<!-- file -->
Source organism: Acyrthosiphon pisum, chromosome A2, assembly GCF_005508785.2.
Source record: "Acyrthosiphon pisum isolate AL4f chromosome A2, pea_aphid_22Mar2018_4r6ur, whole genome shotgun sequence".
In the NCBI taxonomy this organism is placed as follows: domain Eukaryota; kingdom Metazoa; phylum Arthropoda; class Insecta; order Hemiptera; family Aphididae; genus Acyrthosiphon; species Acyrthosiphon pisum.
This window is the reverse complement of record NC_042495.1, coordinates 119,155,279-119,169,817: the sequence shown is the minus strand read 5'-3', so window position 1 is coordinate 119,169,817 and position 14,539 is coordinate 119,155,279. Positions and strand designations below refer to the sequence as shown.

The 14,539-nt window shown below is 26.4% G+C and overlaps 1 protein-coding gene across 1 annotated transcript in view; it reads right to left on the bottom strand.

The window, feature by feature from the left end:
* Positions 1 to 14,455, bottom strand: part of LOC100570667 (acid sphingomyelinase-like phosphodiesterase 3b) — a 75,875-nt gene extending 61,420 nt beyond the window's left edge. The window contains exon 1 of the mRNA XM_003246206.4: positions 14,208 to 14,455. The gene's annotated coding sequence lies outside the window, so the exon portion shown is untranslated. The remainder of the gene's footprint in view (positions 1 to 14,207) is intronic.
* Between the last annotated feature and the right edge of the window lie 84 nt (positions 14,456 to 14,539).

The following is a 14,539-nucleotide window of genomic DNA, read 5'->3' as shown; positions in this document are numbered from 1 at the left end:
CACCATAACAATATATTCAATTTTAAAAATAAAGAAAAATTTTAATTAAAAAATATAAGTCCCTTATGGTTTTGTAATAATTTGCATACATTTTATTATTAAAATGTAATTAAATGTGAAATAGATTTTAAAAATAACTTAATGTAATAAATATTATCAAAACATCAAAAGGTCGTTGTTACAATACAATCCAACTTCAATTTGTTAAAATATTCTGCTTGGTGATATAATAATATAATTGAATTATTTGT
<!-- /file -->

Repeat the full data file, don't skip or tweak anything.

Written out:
Source organism: Acyrthosiphon pisum, chromosome A2, assembly GCF_005508785.2.
Source record: "Acyrthosiphon pisum isolate AL4f chromosome A2, pea_aphid_22Mar2018_4r6ur, whole genome shotgun sequence".
In the NCBI taxonomy this organism is placed as follows: domain Eukaryota; kingdom Metazoa; phylum Arthropoda; class Insecta; order Hemiptera; family Aphididae; genus Acyrthosiphon; species Acyrthosiphon pisum.
This window is the reverse complement of record NC_042495.1, coordinates 119,155,279-119,169,817: the sequence shown is the minus strand read 5'-3', so window position 1 is coordinate 119,169,817 and position 14,539 is coordinate 119,155,279. Positions and strand designations below refer to the sequence as shown.

The 14,539-nt window shown below is 26.4% G+C and overlaps 1 protein-coding gene across 1 annotated transcript in view; it reads right to left on the bottom strand.

The window, feature by feature from the left end:
* Positions 1 to 14,455, bottom strand: part of LOC100570667 (acid sphingomyelinase-like phosphodiesterase 3b) — a 75,875-nt gene extending 61,420 nt beyond the window's left edge. The window contains exon 1 of the mRNA XM_003246206.4: positions 14,208 to 14,455. The gene's annotated coding sequence lies outside the window, so the exon portion shown is untranslated. The remainder of the gene's footprint in view (positions 1 to 14,207) is intronic.
* Between the last annotated feature and the right edge of the window lie 84 nt (positions 14,456 to 14,539).

The following is a 14,539-nucleotide window of genomic DNA, read 5'->3' as shown; positions in this document are numbered from 1 at the left end:
CACCATAACAATATATTCAATTTTAAAAATAAAGAAAAATTTTAATTAAAAAATATAAGTCCCTTATGGTTTTGTAATAATTTGCATACATTTTATTATTAAAATGTAATTAAATGTGAAATAGATTTTAAAAATAACTTAATGTAATAAATATTATCAAAACATCAAAAGGTCGTTGTTACAATACAATCCAACTTCAATTTGTTAAAATATTCTGCTTGGTGATATAATAATATAATTGAATTATTTGT